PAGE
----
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Drama Group Seeks ‘Techies’

After light designing just one show, Kelzie E. Beebe ’03 had shows beating down her door, asking her to work for them.

Beebe is a rare find on campus for student producers, who struggle each semester to find sufficient technical staff to run their shows.

“I get probably every semester 20 offers to do shows, from the biggest shows to the smallest shows,” Beebe says.

But a solution might come from an amendment passed last Friday at a sparsely-attended Harvard-Radcliffe Dramatic Club (HRDC) open meeting.

The newly updated constitution of the HRDC reads, “The HRDC Board shall institute a mandatory technical theater requirement for actors in Loeb [Drama Center] shows.” The exact nature of the requirement is still to be determined.

HRDC Technical Liaison E. Peyton Sherwood ’04 says the amendment seeks to mitigate the chronic shortages of student technical staff in the Loeb, a problem that has existed for years.

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Sherwood says it could also foster a stronger sense of connection between those on stage and those back stage, “bridging the actor-techie gap.”

And, board members say, the new requirements will improve the quality of shows. Requiring a larger group of people to fill technical roles, Sherwood says, will train potential directors in fully utilizing the technical capabilities of campus theater spaces.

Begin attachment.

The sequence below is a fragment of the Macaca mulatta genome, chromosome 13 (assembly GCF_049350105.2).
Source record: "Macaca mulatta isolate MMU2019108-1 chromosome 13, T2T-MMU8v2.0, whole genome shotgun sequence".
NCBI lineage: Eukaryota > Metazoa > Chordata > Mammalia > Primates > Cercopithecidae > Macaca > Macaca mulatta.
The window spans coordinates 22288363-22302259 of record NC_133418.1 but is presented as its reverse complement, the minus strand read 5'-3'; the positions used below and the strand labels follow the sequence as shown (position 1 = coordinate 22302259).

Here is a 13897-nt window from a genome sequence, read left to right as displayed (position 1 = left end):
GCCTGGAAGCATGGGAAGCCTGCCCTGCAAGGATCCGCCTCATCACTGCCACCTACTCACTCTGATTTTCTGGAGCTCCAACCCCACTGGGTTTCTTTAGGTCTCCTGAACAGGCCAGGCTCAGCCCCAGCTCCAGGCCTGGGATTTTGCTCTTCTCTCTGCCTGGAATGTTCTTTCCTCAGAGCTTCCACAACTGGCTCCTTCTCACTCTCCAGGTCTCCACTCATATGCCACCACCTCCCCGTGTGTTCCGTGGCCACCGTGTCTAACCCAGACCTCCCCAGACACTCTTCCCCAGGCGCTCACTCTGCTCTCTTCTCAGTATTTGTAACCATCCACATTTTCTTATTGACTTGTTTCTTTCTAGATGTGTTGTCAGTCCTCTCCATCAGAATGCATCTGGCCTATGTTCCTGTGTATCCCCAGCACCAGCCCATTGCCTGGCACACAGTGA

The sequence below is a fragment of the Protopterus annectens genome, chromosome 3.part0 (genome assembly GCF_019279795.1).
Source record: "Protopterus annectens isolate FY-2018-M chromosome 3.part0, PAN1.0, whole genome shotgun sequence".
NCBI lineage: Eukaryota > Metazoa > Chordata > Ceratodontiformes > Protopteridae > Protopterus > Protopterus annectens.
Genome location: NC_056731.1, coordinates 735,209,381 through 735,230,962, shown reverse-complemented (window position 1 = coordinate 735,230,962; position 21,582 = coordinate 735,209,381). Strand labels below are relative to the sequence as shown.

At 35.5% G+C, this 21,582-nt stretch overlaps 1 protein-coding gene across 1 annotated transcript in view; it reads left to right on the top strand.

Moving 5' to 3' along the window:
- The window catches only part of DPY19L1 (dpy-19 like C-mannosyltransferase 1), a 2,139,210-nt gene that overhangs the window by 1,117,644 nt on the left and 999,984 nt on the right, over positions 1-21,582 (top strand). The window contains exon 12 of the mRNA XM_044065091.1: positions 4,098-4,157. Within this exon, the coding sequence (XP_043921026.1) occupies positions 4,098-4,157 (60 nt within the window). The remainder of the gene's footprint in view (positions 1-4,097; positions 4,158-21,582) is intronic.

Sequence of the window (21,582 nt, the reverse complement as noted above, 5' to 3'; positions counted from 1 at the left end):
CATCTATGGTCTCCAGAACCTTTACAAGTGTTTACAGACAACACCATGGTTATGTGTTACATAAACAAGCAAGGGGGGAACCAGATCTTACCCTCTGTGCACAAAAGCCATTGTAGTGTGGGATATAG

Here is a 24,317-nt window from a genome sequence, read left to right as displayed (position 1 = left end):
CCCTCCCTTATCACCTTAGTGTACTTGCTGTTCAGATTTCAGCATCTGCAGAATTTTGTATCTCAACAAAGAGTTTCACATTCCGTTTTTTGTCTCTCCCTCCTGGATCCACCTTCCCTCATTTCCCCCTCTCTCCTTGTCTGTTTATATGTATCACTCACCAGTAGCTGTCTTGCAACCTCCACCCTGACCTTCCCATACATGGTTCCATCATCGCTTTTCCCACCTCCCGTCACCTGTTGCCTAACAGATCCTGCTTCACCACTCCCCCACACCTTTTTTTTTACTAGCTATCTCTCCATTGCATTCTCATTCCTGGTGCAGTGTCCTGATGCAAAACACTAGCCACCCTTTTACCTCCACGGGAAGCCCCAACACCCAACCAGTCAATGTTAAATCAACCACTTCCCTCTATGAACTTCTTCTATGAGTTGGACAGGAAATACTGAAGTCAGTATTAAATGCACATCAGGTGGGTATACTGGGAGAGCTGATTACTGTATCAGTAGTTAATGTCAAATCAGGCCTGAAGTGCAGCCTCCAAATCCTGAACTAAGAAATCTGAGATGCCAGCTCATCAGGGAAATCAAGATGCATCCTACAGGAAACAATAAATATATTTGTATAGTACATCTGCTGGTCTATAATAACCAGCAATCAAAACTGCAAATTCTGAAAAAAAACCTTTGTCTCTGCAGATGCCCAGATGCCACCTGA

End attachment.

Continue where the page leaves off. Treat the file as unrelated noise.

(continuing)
Troubled History

The shortage of technical staff is hardly a new problem. Sherwood says graduates from the classes of 1996 and 1995 have told him stories of scrambling to find light and sound operators when they were first-years.

As far as why these positions go unfilled, Sherwood says he thinks many students have priorities in different places.

“My speculation is that Harvard students are concentrating more on academic and leadership-type things and less on the hands-on type things that are required for the technical theater jobs,” he says.

Lesley W. Ma ’03, who has produced four shows and had trouble finding technical staff each time, says the problem has to do with the nature of backstage work itself.

“These jobs are not as glamorous as acting or directing can be,” says Ma.

A further aggravating factor, she says, is that technical theater requires a sizeable time commitment.

And for technical directors taking on more than one show at a time, the work can be draining. Beebe light designed “four or five” shows last semester, and she says that though she enjoyed each experience, it was simply too much for one person to handle.

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